GAT stands for guns, ammo, and tactics. Today is all about the tactics, primarily the tactics that apply to surviving a hurricane. I just went through Hurricane Idalia. I was dead in the middle of it. The entire thing passed through my town and left a wake of destruction. I sat through the hurricane and watched it out of my one non-boarded-up window. I went through recovery and cleanup, and now I can type out what works and what you should be prepared for if you face a hurricane.
Before the Hurricane Idalia
Situational awareness is always your number one tool. You should pay attention to the radio, the news, and the internet to keep up to date on the storm’s movement and what’s expected. If you are given the evacuation order, then evacuate. You won’t be reduced during or immediately after the storm, so leave if you’re told to leave. Plenty of people didn’t evacuate before Idalia and they suffered for it.
At the start of hurricane season, it’s a wise idea to start trimming trees and limbs. Limbs over your roof are never a good idea, and dead trees are prone to fall when hit by bad winds. Plenty of tree trimming services out there will help make you hurricane-proof.
Before the hurricane, there will always be a furry of activity. People will go a little nuts buying up all the bottled water they can. This makes things frustrating, to say the least. That’s why it is smart to have a stash of water in case of emergencies. I have enough to last my family a week, and I also have a pitcher pump on my well.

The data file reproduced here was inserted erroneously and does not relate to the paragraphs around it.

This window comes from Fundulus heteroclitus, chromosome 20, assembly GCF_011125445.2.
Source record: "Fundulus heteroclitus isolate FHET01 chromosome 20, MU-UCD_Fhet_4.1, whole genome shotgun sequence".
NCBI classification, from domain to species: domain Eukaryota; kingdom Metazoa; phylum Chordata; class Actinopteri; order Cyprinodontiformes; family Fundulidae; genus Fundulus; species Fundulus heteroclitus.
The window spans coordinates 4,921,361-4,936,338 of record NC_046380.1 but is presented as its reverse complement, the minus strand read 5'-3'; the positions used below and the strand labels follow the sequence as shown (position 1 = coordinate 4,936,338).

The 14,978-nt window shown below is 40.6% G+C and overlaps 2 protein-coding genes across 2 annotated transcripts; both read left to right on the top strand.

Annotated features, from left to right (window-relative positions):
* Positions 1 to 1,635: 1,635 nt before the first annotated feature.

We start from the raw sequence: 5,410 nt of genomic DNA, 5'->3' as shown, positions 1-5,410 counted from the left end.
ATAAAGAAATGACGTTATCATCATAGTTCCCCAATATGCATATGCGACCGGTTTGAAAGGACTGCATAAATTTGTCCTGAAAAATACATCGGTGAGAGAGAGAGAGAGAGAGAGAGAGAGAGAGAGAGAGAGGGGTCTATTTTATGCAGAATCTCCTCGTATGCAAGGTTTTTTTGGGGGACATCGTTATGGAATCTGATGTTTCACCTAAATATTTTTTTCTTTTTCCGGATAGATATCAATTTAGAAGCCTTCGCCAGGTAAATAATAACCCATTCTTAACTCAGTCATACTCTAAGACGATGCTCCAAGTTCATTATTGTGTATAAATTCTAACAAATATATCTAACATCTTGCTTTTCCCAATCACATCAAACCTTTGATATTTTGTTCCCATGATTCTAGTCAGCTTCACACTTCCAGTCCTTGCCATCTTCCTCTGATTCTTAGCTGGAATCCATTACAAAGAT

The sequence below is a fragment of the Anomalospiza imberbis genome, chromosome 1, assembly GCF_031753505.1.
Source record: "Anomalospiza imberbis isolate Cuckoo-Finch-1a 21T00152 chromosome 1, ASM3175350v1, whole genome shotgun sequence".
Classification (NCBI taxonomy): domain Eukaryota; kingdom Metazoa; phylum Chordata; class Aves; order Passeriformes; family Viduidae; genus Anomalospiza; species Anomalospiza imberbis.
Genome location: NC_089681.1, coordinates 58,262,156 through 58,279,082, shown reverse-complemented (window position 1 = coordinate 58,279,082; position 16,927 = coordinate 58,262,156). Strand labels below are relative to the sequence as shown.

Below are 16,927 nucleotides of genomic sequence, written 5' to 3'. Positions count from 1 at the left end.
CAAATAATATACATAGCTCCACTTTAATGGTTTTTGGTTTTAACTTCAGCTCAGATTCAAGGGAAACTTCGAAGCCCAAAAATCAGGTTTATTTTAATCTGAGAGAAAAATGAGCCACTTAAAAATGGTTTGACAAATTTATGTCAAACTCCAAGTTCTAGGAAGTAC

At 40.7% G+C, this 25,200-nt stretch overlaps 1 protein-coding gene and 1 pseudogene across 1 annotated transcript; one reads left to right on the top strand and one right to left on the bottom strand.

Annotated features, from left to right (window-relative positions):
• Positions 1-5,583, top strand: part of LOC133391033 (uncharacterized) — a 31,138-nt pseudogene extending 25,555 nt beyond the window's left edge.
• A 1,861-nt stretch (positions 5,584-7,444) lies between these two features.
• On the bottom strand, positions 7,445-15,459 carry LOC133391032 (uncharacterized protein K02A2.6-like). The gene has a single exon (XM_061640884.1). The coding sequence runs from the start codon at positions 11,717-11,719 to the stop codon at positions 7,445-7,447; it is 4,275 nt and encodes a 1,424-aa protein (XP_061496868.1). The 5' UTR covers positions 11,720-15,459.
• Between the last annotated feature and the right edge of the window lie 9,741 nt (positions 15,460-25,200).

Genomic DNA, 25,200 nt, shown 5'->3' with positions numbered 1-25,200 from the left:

The same goes for food. Avoid refrigerated goods, and stock up on nonperishables and some dry perishables. You might be eating a lot of peanut butter sandwiches, but it’s better than being hungry. To avoid wasting food, I typically won’t refill my freezer much during hurricane season. You’ll still likely have frozen food, and when it comes to meat, you don’t want to waste time on day one of power being out the grill gets awfully handy. Make sure you have a grill and the charcoal or gas to run it.
Keep It Running
If you live in a hurricane-prone area, go out and buy a generator. Honda makes the best ones, but they are pricey. A CAT isn’t bad and won’t kill your budget. The size depends on what you want to run. If you want to keep your well running, some lights, and your fridge, then a 6,400-watt generator is good to go. As a comfort item, a window-mounted AC can be powered by a generator and makes at least one room comfy. It mad elseeping in Florida’s summer after Idalia much more comfortable.
Gas up your cars, and gas up any cans you have. I keep four five-gallon cans for generator gas. On top of a generator, a chainsaw can be an excellent tool to have. I keep enough chainsaw bar oil and 2-cycle engine oil to run my chainsaw for days. Gas stations might be closed after the storm, so having extra gas is a smart move.
If you use propane to power anything, then make sure it’s topped off and ready.
Around the Home
I keep some old wood around to board up windows before Idalia hit. These 100+ mile per hour winds make everything a projectile. Boarded-up windows maintain your home’s integrity. Also, make sure you secure anything outdoors. We laid down our basketball hoop, strapped the grill to a tree, etc.
Get flashlights and fresh batteries for the initial power loss, and candles help. Books, crayons, and card games will keep you, your kids, and any Marines occupied. Once the storm starts, you just ride it out! It’s fun, kind of, and all you can do is wait and be ready for whatever comes. Listen to the weather radio and stay hydrated. Oh yeah. Have a radio on hand. A hand-cranked radio or battery-powered radio is handy to have.
Once the storm comes, you’ll need to ride it out. Don’t attempt to evacuate in the middle of the storm. By then, it’s too late. Buckle in and stick to rooms without windows. Preferably interior rooms if possible. Once the storm passes, the real work begins. We worked out butts after after Idalia.